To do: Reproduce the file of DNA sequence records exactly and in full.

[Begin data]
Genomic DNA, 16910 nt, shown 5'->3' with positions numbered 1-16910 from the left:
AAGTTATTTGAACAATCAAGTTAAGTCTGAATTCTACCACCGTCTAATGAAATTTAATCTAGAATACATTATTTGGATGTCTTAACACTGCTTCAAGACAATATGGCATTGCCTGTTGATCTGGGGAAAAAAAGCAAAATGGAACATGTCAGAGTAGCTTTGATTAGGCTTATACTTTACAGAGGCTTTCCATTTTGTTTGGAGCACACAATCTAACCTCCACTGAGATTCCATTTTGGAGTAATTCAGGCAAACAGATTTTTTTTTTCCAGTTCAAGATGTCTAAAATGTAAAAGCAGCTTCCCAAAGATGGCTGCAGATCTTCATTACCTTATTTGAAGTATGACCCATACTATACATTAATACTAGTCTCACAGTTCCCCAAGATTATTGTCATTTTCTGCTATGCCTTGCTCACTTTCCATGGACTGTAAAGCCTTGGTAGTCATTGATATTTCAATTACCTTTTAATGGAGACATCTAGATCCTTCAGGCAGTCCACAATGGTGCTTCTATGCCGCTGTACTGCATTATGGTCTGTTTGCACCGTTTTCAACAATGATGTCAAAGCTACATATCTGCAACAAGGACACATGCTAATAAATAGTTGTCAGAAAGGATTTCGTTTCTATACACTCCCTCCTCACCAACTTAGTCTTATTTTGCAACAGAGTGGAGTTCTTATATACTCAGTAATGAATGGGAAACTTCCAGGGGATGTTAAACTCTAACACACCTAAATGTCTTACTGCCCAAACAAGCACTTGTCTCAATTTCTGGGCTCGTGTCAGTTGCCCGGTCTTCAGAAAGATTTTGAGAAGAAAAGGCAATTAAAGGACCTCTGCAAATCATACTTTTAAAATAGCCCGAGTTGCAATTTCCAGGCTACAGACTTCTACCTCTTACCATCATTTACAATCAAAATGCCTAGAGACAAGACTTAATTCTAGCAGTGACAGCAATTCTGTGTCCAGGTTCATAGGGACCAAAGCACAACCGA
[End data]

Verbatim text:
Genomic DNA, 16910 nt, shown 5'->3' with positions numbered 1-16910 from the left:
AAGTTATTTGAACAATCAAGTTAAGTCTGAATTCTACCACCGTCTAATGAAATTTAATCTAGAATACATTATTTGGATGTCTTAACACTGCTTCAAGACAATATGGCATTGCCTGTTGATCTGGGGAAAAAAAGCAAAATGGAACATGTCAGAGTAGCTTTGATTAGGCTTATACTTTACAGAGGCTTTCCATTTTGTTTGGAGCACACAATCTAACCTCCACTGAGATTCCATTTTGGAGTAATTCAGGCAAACAGATTTTTTTTTTCCAGTTCAAGATGTCTAAAATGTAAAAGCAGCTTCCCAAAGATGGCTGCAGATCTTCATTACCTTATTTGAAGTATGACCCATACTATACATTAATACTAGTCTCACAGTTCCCCAAGATTATTGTCATTTTCTGCTATGCCTTGCTCACTTTCCATGGACTGTAAAGCCTTGGTAGTCATTGATATTTCAATTACCTTTTAATGGAGACATCTAGATCCTTCAGGCAGTCCACAATGGTGCTTCTATGCCGCTGTACTGCATTATGGTCTGTTTGCACCGTTTTCAACAATGATGTCAAAGCTACATATCTGCAACAAGGACACATGCTAATAAATAGTTGTCAGAAAGGATTTCGTTTCTATACACTCCCTCCTCACCAACTTAGTCTTATTTTGCAACAGAGTGGAGTTCTTATATACTCAGTAATGAATGGGAAACTTCCAGGGGATGTTAAACTCTAACACACCTAAATGTCTTACTGCCCAAACAAGCACTTGTCTCAATTTCTGGGCTCGTGTCAGTTGCCCGGTCTTCAGAAAGATTTTGAGAAGAAAAGGCAATTAAAGGACCTCTGCAAATCATACTTTTAAAATAGCCCGAGTTGCAATTTCCAGGCTACAGACTTCTACCTCTTACCATCATTTACAATCAAAATGCCTAGAGACAAGACTTAATTCTAGCAGTGACAGCAATTCTGTGTCCAGGTTCATAGGGACCAAAGCACAACCGA